|Publication number||US4328705 A|
|Application number||US 06/177,040|
|Publication date||May 11, 1982|
|Filing date||Aug 11, 1980|
|Priority date||Aug 11, 1980|
|Publication number||06177040, 177040, US 4328705 A, US 4328705A, US-A-4328705, US4328705 A, US4328705A|
|Inventors||Alain C. Gringarten|
|Original Assignee||Schlumberger Technology Corporation|
|Export Citation||BiBTeX, EndNote, RefMan|
|Patent Citations (1), Non-Patent Citations (3), Referenced by (24), Classifications (5), Legal Events (1)|
|External Links: USPTO, USPTO Assignment, Espacenet|
This invention lies in the field of well test analysis, in order to determine physical characteristics of an underground formation producing a fluid through a borehole. More specifically, the invention concerns a method according to which the borehole is shut in or opened so as to respectively stop or start the flow of fluid in the borehole, and the variations of pressure versus the time intervals elapsed from the beginning of the test are measured and recorded. From these experimental data, the values of several physical parameters characteristic of the underground formation can be derived.
Well tests are analyzed by comparing the behavior of the actual reservoir, obtained with experimental data, with the behaviors of well-defined theoretical reservoirs, known as "models", assuming the reservoir and the models are subjected to the same conditions. Usually, the variations of pressure versus the time interval characterize the behavior of the reservoir, and the constant withdrawal of fluid (by opening a valve in the wellbore previously shut in) is the same test condition applied to both the actual and theoretical reservoirs. When similar behaviors are obtained, the real and theoretical reservoirs are assumed to be identical on the qualitative as well as quantitative points of view, that is to say, to have the same characteristics.
The characteristics obtained from this comparison depend on the model: the more sophisticated the model, the greater the accuracy and the greater the number of characteristics that can be determined. A basic model is representative of a homogeneous formation with nonpermeable upper and lower boundaries and with an infinite radial extension. The flow in the formation is therefore assumed to be radial.
However, the most commonly used model is more sophisticated: it includes the features of the basic model to which are added inner boundary conditions such as a skin effect and a wellbore storage effect. The skin effect is defined as a coefficient S characterizing the alteration or the stimulation of the formation near the wellbore. The wellbore storage effect is defined as the difference in production rate between the formation and the wellhead when the valve at the wellhead is either closed or open.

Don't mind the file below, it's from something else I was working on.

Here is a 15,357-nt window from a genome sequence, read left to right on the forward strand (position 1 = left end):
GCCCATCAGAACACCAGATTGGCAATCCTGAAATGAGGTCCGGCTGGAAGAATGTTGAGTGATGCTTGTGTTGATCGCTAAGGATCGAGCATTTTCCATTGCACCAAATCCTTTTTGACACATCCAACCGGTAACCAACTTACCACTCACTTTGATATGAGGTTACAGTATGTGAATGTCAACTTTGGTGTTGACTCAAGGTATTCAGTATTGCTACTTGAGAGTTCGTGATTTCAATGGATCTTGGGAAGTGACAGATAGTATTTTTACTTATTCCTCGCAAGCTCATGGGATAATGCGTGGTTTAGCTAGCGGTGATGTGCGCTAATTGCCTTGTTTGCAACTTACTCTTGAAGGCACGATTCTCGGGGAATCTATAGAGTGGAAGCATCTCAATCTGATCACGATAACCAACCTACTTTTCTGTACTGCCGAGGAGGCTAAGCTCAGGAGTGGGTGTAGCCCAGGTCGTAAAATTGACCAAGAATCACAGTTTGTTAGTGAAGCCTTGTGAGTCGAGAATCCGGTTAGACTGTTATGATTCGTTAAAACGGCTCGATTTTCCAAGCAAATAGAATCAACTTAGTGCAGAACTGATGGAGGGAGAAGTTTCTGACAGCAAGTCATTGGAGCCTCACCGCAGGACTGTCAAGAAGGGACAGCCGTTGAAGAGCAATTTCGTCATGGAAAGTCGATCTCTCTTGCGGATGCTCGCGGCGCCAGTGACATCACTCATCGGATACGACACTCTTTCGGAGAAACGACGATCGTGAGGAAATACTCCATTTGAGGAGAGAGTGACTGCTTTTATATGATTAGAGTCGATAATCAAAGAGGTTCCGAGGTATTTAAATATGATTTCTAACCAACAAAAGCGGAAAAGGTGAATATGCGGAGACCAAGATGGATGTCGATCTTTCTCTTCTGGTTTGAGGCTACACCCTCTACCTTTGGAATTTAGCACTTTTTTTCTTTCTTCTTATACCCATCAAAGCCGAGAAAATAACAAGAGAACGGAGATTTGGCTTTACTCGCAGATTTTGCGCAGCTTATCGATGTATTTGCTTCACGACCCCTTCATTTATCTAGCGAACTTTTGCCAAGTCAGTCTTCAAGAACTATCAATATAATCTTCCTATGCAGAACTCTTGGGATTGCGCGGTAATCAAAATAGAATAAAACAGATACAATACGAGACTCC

The behavior of a theoretical model is tangibly represented by a graph of "type-curves" which represent the pressure behavior of a theoretical reservoir with specific features, such as wellbore storage, skin, fractures, etc. They are usually graphed on log-log paper, as a dimensionless pressure versus a dimensionless time, each curve being characterized by a dimensionless number that depends upon the specific reservoir model. Dimensionless parameters are defined as the real parameter times a coefficient that includes reservoir characteristics, so that when the appropriate model is being used, real and theoretical pressure versus time curves are identical in shape but displaced one with respect to the other, when plotted on identical log-log graphs, with the displacement factors for both pressure and time axes being proportional to some reservoir parameters. Therefore, plotting real data as log-log pressure change versus elapsed time curves provides qualitative as well as quantitative information on the reservoir.
Qualitative information on the reservoir, such as for example the presence of a fracture, is obtained by identifying the various flow regimes on a log-log plot of all test data. Knowing that a particular feature of a reservoir, such as a vertical fracture for example, is characterized by a specific flow regime, all the various flow regimes displayed on the log-log plot of all test data are analyzed to identify the corresponding features of the reservoir. This is achieved with the help of specialized plots.